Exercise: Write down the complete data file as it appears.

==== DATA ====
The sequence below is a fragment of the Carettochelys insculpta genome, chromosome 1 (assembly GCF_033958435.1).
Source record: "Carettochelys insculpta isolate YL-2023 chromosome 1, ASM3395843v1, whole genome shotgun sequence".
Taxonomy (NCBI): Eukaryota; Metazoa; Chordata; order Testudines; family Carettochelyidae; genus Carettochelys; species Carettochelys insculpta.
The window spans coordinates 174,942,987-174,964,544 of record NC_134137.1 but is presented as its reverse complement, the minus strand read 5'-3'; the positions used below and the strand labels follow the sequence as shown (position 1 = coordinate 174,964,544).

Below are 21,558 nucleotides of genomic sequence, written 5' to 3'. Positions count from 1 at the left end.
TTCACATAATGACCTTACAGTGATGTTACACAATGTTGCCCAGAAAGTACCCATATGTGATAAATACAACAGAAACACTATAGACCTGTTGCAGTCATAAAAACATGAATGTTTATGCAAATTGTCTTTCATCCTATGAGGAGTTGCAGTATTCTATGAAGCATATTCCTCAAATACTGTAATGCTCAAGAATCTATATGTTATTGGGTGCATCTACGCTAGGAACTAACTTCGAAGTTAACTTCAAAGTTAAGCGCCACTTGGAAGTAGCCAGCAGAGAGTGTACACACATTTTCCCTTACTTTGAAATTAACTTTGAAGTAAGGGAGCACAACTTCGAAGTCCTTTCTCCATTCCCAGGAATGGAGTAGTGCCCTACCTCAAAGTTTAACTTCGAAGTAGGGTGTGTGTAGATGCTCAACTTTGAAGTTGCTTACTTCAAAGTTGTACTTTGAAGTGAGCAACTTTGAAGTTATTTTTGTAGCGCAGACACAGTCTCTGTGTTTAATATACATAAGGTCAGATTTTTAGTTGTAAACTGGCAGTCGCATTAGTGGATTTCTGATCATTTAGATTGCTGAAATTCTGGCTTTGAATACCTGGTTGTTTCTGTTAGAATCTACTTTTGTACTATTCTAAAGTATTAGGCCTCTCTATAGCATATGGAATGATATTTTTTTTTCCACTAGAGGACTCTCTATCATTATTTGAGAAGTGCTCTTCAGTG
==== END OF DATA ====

The sequence below is a fragment of the Carettochelys insculpta genome, chromosome 1 (assembly GCF_033958435.1).
Source record: "Carettochelys insculpta isolate YL-2023 chromosome 1, ASM3395843v1, whole genome shotgun sequence".
Taxonomy (NCBI): Eukaryota; Metazoa; Chordata; order Testudines; family Carettochelyidae; genus Carettochelys; species Carettochelys insculpta.
The window spans coordinates 174,942,987-174,964,544 of record NC_134137.1 but is presented as its reverse complement, the minus strand read 5'-3'; the positions used below and the strand labels follow the sequence as shown (position 1 = coordinate 174,964,544).

Below are 21,558 nucleotides of genomic sequence, written 5' to 3'. Positions count from 1 at the left end.
TTCACATAATGACCTTACAGTGATGTTACACAATGTTGCCCAGAAAGTACCCATATGTGATAAATACAACAGAAACACTATAGACCTGTTGCAGTCATAAAAACATGAATGTTTATGCAAATTGTCTTTCATCCTATGAGGAGTTGCAGTATTCTATGAAGCATATTCCTCAAATACTGTAATGCTCAAGAATCTATATGTTATTGGGTGCATCTACGCTAGGAACTAACTTCGAAGTTAACTTCAAAGTTAAGCGCCACTTGGAAGTAGCCAGCAGAGAGTGTACACACATTTTCCCTTACTTTGAAATTAACTTTGAAGTAAGGGAGCACAACTTCGAAGTCCTTTCTCCATTCCCAGGAATGGAGTAGTGCCCTACCTCAAAGTTTAACTTCGAAGTAGGGTGTGTGTAGATGCTCAACTTTGAAGTTGCTTACTTCAAAGTTGTACTTTGAAGTGAGCAACTTTGAAGTTATTTTTGTAGCGCAGACACAGTCTCTGTGTTTAATATACATAAGGTCAGATTTTTAGTTGTAAACTGGCAGTCGCATTAGTGGATTTCTGATCATTTAGATTGCTGAAATTCTGGCTTTGAATACCTGGTTGTTTCTGTTAGAATCTACTTTTGTACTATTCTAAAGTATTAGGCCTCTCTATAGCATATGGAATGATATTTTTTTTTCCACTAGAGGACTCTCTATCATTATTTGAGAAGTGCTCTTCAGTG